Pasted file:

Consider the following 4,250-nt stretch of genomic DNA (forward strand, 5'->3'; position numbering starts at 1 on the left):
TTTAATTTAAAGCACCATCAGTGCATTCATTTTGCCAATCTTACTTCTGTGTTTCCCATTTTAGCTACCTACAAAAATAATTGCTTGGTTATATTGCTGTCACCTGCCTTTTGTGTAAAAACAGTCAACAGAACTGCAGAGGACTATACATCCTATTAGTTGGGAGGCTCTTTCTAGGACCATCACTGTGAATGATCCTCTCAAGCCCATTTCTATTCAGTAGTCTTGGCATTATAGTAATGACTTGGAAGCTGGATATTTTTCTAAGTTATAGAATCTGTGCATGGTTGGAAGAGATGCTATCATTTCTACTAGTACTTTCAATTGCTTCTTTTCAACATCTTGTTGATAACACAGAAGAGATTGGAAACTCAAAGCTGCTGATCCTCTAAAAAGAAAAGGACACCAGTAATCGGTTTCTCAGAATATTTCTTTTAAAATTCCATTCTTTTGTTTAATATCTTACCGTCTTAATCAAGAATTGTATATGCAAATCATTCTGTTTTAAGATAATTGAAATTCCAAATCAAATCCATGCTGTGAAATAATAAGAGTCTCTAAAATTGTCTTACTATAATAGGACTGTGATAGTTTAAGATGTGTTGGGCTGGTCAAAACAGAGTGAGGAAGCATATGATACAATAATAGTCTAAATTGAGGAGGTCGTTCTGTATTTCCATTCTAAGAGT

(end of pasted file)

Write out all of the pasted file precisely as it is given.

Consider the following 4,250-nt stretch of genomic DNA (forward strand, 5'->3'; position numbering starts at 1 on the left):
TTTAATTTAAAGCACCATCAGTGCATTCATTTTGCCAATCTTACTTCTGTGTTTCCCATTTTAGCTACCTACAAAAATAATTGCTTGGTTATATTGCTGTCACCTGCCTTTTGTGTAAAAACAGTCAACAGAACTGCAGAGGACTATACATCCTATTAGTTGGGAGGCTCTTTCTAGGACCATCACTGTGAATGATCCTCTCAAGCCCATTTCTATTCAGTAGTCTTGGCATTATAGTAATGACTTGGAAGCTGGATATTTTTCTAAGTTATAGAATCTGTGCATGGTTGGAAGAGATGCTATCATTTCTACTAGTACTTTCAATTGCTTCTTTTCAACATCTTGTTGATAACACAGAAGAGATTGGAAACTCAAAGCTGCTGATCCTCTAAAAAGAAAAGGACACCAGTAATCGGTTTCTCAGAATATTTCTTTTAAAATTCCATTCTTTTGTTTAATATCTTACCGTCTTAATCAAGAATTGTATATGCAAATCATTCTGTTTTAAGATAATTGAAATTCCAAATCAAATCCATGCTGTGAAATAATAAGAGTCTCTAAAATTGTCTTACTATAATAGGACTGTGATAGTTTAAGATGTGTTGGGCTGGTCAAAACAGAGTGAGGAAGCATATGATACAATAATAGTCTAAATTGAGGAGGTCGTTCTGTATTTCCATTCTAAGAGT